Pynchon's Vineland (1990) presents a vivid and chilling picture of contemporary America as a land of lost hopes and broken dreams, a place where huge, impersonal forces have subtly gained the power to dictate the courses of individual lives. It therefore has much in common with the modern tradition of dystopian fiction, as its setting in 1984 indicates, including, in addition to George Orwell's 1984 (1949), Yevgeny Zamyatin's We (1924) and Aldous Huxley's Brave New World (1932). All these dystopian fictions involve an opposition between rationality (usually the cold rationality of official control) and irrationality (typically the irrational passion of human feeling). This conflict between society and individual, or reason and passion, figures in dystopian fictions in a variety of ways. For example, the authoritarian governments depicted by authors of dystopian fiction tend to regard sexuality as a focus for social control of individual lives, just as those who rebel against such governments often consider sexual emancipation an important part of their rebellions. Dystopian governments also frequently proscribe practices (like the taking of mind-altering drugs) that might lead to alternative states of consciousness or ways of viewing reality. The treatment of the rationality-irrationality and society-individual oppositions by Zamyatin, Huxley, Orwell and Pynchon can be usefully illuminated within the framework of theories of modern culture like those proposed by Michel Foucault. Indeed, the treatment of this issue in dystopian fiction resonates with a number of modern theoretical debates concerning the merits of reason as the paradigm of modern society.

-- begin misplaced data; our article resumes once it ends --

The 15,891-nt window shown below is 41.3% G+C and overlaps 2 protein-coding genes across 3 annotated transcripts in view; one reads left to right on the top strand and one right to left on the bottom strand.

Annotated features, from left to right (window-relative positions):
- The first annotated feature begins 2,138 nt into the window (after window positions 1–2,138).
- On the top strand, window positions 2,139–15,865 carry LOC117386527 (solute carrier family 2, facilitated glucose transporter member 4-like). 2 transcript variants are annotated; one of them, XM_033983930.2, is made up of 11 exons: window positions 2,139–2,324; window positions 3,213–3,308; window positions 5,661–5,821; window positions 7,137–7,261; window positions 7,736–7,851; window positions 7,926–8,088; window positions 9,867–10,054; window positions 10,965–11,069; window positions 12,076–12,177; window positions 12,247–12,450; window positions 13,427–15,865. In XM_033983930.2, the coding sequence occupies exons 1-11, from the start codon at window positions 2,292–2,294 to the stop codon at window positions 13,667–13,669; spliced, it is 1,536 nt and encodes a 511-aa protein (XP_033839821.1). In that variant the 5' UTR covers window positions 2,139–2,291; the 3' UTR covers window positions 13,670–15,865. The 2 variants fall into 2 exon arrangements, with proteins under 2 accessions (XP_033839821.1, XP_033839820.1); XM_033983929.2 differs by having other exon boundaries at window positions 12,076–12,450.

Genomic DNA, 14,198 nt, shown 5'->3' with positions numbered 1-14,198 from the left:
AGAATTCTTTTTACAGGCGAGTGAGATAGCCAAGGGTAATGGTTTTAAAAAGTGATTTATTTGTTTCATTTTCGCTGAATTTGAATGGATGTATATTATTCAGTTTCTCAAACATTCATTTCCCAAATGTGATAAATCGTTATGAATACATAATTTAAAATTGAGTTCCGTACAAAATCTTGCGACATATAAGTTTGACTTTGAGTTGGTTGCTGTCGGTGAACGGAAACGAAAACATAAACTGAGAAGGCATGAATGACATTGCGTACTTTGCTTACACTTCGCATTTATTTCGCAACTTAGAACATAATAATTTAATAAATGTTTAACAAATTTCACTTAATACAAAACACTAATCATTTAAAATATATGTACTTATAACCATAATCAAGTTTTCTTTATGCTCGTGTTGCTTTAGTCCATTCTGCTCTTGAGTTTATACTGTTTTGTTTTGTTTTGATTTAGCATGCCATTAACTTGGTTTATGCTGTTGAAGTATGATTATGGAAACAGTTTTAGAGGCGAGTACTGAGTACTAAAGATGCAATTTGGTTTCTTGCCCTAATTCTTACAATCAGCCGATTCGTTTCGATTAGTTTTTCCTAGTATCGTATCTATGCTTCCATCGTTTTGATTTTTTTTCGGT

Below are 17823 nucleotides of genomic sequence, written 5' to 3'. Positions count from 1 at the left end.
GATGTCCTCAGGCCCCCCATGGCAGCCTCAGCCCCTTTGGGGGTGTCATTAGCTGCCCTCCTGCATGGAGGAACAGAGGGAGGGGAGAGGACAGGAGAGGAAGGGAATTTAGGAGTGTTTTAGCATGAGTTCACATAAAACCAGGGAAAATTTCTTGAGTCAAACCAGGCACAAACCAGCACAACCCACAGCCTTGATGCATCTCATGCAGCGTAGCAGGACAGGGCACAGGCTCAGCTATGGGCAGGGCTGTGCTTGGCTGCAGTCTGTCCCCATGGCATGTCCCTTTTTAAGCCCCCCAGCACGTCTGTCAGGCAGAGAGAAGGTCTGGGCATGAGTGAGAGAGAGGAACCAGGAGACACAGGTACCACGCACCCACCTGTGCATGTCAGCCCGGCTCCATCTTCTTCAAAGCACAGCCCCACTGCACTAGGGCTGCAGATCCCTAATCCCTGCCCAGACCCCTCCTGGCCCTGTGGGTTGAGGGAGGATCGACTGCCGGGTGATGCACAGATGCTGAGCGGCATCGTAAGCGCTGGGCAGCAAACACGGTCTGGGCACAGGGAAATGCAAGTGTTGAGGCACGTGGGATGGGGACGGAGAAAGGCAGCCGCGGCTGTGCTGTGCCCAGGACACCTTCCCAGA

How to Cite: Booker, M . (1992) “Vineland and Dystopian Fiction”, Pynchon Notes. doi: 10.16995/pn.231